Overview
On this page, we discuss projections and how to use them to find the shortest distance between a point and a line or a plane (in 3dimensional space).
Note: The basic and advanced learning objectives listed below are meant to give you an idea of the material you should learn about this section. These are mainly intended to be used in a course which uses an Active Learning approach, where students are required to "read ahead" before each class  but can equally be used in a more traditional course setting.
Unless your teacher gives you specific instructions, it is up to you to decide how much of the listed resources you need to read or watch  you probably do not need to go through all of it. You might also want to look at the General Study Tips & Tricks page for some recommendations on how to effectively study with a math textbook and videos.
Basic learning objectives
These are the tasks you should be able to perform with reasonable fluency when you arrive at your next class meeting. Important new vocabulary words are indicated in italics.

Compute the vector component of \(\vec{u}\) along \(\vec{a}\) and orthogonal to \(\vec{a}\).

Find the distance between a point and a line in \(\mathbb{R}^2\) using the formula.

Find the distance between a point and a plane using the formula.
Advanced learning objectives
In addition to mastering the basic objectives, here are the tasks you should be able to perform after class, with practice:

Find the distance between a point and a line in \(\mathbb{R}^2\), using projection.

Find the distance between a point and a plane using projection.

Find the distance between two parallel planes in \(\mathbb{R}^3\).

Prove results related to orthogonality.
To prepare for class
Projections

Watch these two videos which explain how to find the projection of a vector onto a line:
Distance from a point to a plane
Note: Many textbooks will show you a specific formula to memorize for this. I highly recommend that you do not memorize or use this formula, as it only works under specific situations. It is much better to understand the concept behind the formula, which is to use a certain projection vector and measure its length:

Watch this video which explains how to find the distance from a point to a plane, using a projection onto the normal vector:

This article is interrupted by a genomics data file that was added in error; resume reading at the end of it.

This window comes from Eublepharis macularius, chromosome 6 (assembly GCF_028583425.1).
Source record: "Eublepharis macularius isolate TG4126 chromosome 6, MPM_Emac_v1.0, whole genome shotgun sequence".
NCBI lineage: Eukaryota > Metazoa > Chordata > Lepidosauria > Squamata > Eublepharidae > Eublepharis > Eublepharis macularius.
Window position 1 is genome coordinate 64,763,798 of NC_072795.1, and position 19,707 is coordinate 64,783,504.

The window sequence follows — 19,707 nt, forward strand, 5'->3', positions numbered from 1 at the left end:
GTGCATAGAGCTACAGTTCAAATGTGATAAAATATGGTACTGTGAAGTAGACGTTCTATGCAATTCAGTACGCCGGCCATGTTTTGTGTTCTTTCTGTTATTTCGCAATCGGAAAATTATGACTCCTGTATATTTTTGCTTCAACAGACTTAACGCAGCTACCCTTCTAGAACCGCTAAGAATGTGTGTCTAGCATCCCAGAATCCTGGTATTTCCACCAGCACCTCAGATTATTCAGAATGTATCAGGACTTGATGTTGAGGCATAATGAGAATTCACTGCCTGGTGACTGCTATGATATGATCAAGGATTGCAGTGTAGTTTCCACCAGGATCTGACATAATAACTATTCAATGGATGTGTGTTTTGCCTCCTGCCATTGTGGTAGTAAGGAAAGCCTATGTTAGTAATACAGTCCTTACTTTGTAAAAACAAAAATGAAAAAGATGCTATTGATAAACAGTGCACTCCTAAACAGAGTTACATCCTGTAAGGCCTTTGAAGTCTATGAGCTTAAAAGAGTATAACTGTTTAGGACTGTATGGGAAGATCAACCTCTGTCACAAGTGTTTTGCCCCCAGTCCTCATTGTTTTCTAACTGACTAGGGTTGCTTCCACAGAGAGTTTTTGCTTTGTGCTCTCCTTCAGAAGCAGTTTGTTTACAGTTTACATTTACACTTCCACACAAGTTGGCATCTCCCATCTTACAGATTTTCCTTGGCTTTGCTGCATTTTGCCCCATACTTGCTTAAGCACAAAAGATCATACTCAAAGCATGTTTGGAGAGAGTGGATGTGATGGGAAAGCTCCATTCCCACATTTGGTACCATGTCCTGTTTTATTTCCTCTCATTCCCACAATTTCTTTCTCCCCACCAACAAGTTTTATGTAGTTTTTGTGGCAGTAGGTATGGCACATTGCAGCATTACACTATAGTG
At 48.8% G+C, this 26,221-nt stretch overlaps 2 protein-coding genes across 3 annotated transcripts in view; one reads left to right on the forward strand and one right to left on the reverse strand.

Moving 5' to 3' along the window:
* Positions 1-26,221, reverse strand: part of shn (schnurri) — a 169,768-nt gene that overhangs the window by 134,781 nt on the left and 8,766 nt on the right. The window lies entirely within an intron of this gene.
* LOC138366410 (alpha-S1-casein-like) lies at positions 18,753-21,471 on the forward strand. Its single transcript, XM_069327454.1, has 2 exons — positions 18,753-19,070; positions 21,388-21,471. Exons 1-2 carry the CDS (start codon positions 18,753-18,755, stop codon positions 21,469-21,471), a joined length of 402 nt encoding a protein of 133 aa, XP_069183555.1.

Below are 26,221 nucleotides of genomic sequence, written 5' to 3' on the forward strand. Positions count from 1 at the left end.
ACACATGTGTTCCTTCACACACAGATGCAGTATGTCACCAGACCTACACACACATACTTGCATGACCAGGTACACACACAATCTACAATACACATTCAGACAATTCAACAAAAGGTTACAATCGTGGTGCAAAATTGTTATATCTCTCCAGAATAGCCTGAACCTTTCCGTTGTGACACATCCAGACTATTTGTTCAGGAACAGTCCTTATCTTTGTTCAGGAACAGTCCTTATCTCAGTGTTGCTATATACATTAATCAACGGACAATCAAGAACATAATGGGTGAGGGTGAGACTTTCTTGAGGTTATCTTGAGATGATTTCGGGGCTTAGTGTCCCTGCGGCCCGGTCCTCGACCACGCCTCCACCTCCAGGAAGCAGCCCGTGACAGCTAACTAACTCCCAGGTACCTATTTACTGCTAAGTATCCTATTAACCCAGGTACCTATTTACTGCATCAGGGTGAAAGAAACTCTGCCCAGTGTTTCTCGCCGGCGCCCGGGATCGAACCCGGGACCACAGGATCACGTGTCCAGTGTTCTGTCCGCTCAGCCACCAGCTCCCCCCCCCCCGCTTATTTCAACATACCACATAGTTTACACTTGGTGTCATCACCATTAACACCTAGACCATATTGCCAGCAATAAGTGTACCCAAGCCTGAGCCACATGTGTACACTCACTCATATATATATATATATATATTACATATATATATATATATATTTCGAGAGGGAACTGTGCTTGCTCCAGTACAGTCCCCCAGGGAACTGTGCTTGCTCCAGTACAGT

Distance from a point to a line
Note: Just as in the case of a plane, many textbooks will show a formula to memorize for this. This formula will only work in \(\mathbb{R}^2\) and will fail in general. Therefore, it is much better to properly understand the concept of using projections:
Method using projections (recommended)
The following recommended method not only enables us to find the shortest distance between a point and a line, but also the point in the line at which this shortest distance is realized:
Goal: Find the shortest distance from the given point \(P\) to a given line.
Solution:
 We need to know a point \(A\) inside the line, and a vector \(\vec{v}\) giving the direction of the line. If the line is given in parametric form \(\vec{OX}=\vec{OA}+t\vec{v}\), this information can be directly read off.
 Construct the vector \(\vec{w}=\vec{AP}\).
 Construct the projection of \(\vec{w}\) onto the line given by \(\vec{v}\), call it \(\vec{w}_{\parallel}=\text{proj}_{\vec{v}} \vec{w}\) (this is the "vector component of \(\vec{w}\) parallel to \(\vec{v}\)").
 (Optional) If you want to know the coordinates of the point \(C\) on the line which is closest to \(P\), its coordinates are given by \(\vec{OC}=\vec{OA}+\vec{AC}=\vec{OA}+\vec{w}_{\parallel}\).
 Find the "vector component of \(\vec{w}\) orthogonal to \(\vec{v}\)", \(\vec{w}_{\perp}=\vec{w}\vec{w}_{\parallel}\).
 The length of \(\vec{w}_{\perp}\) is the wanted distance, so simply calculate its magnitude.
Alternative method using the crossproduct
It turns out that there is an alternative (and slightly quicker) method for finding the shortest distance from a point to a line, using the crossproduct. But this method has the big disadvantage that it does not directly give us the point on the line which realizes the shortest distance  and in most applications, that's actually what we are most interested in! Another disadvantage of this method is that it only works in 3space (since the crossproduct is not defined in other dimensions)  but the method using projections actually works in any \(n\)dimensional space (\(n\geq 2\))!
All this being said, it's still a useful method to know about:

Watch these two videos which explain how to find the distance of a point from a line by using the crossproduct (note that he uses the "determinantmethod" to calculate the crossproduct, which you may or may not have seen yet in your class  simply use whatever method you have learned):